This makes it harder to control your car as your braking, manoeuvring, and cornering ability are all harder, increasing the risk of danger while driving.
How would over inflated tyres impact your vehicle?
We've explored under inflated tyres, but it's also important not to add too much air in your tyres too.
Over inflated tyres have less contact with the road, which affects handling and performance, giving you a bumpier ride. They are also more susceptible to damage.
Your tyres could get uneven wear, the same as when you under inflate your tyres, but the difference is that when they are over inflated, the part of the tyre that tends to wear down unevenly is the centre rather than the edges. Uneven wear on the tyres can also lead to poorer fuel economy, similar to when tyres are under inflated.
Over inflated tyres are also at a greater risk for a blowout. This can cause you to lose control of the car and endanger yourself and other drivers on the road.
How to put air in tyres
Follow these step-by-step instructions to easily put air in your tyres:
- Remove your dust cap and attach the inflator. On the end of the nozzle, there will be a locking latch or screw cap that will attach to the tyre.
- Inflate the tyre to the specified level by switching on the inflator. Make sure to check whether you are using BAR or PSI.
- When you're at the specified level, unlock or unscrew the cap and remove.
- Remember to put the dust cap back on the nozzle.
- Make sure to check all your tyres, including your spare, if you have one.
When to change a tyre?
Optimum safety and performance can be achieved when your tyres are in good condition, but if any of the following occur, you should look at getting the tyre changed.
- A punctured tyre
- Tyre tread of less than 3mm (1.6mm is the legal limit)
- Abnormally worn tyres
- A damaged tyre
- Wrong tyres for your vehicle
- Aged tyres
How to change a tyre
When it comes to actually changing the tyre, you can follow these steps below to get the job done. If you have a spare wheel, it's usually found under the boot lining or under the chassis of the car. You'll also need a car jack and a lug wrench, and these are typically found with your spare wheel.
- Find the car jack point, which should be solid metal and close to each of your wheel arches.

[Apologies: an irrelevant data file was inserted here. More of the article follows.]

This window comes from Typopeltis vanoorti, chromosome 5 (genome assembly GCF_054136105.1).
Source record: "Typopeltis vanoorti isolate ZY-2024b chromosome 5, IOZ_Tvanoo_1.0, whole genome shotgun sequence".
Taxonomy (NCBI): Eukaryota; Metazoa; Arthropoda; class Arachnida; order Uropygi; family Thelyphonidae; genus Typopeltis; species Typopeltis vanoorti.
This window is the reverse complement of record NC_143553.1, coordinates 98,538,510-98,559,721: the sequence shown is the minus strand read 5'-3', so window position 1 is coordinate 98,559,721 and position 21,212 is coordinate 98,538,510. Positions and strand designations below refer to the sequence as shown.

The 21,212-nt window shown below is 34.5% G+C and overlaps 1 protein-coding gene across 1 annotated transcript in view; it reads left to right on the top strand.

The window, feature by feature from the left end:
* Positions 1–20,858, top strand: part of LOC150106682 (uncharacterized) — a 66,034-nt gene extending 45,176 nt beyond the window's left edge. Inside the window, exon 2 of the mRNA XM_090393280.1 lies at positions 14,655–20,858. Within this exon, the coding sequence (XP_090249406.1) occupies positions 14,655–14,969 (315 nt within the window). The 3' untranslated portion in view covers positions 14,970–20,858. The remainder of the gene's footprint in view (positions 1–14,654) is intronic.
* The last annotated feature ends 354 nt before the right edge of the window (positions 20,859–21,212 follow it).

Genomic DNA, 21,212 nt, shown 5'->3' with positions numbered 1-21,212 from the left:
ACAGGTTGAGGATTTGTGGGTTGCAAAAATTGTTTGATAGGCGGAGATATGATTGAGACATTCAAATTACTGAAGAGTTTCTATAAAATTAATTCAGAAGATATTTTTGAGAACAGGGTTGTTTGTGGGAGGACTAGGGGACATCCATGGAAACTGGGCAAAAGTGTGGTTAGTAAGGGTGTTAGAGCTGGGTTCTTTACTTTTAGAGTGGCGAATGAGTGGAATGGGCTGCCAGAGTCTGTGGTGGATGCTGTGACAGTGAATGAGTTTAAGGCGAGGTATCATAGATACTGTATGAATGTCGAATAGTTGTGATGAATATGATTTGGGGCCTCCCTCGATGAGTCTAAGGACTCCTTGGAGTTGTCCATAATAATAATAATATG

- Loosen the lugs whilst the tyre's still grounded and once they're loose, jack the car up.
- Once you have the tyre off the ground, remove the loosened lugs and put in a safe place.
- Pull the wheel away and put aside. Align the spare with the screws and tighten the lugs.
- Let the jack down until the tyre is on the ground, remove the jack and tighten the lugs.
- Place any coverings back on the wheel. If your wheel is a space saver, you can get this replaced with a full size tyre at your nearest Evans Halshaw dealership as soon as possible, as this will affect handling significantly.
Frequently Asked Questions
A tyre's tread depth needs to be above 1.6mm to be legal. Anything less than this and you could be fined up to £2,500 and receive three penalty points on your licence for each illegal tyre.
For most passenger cars, it's recommended that the PSI is between 31 and 35, but you should refer to your vehicle's handbook for the exact details.
You should get a minimum of 20,000 miles out of the front tyres on a front-wheel-drive car whereas rear tyres can get around double that, but this does all depend on driving style and conditions; these figures are for normal driving conditions and sensible driving. This is only a guide though, so you should still have regular tyre checks to ensure they remain safe and legal.
Still unsure on how to look after your tyres?
Making sure your tyres are to a satisfactory standard and legal for road use is not only essential for keeping the occupants of the vehicle safe, it can also result in improved fuel economy.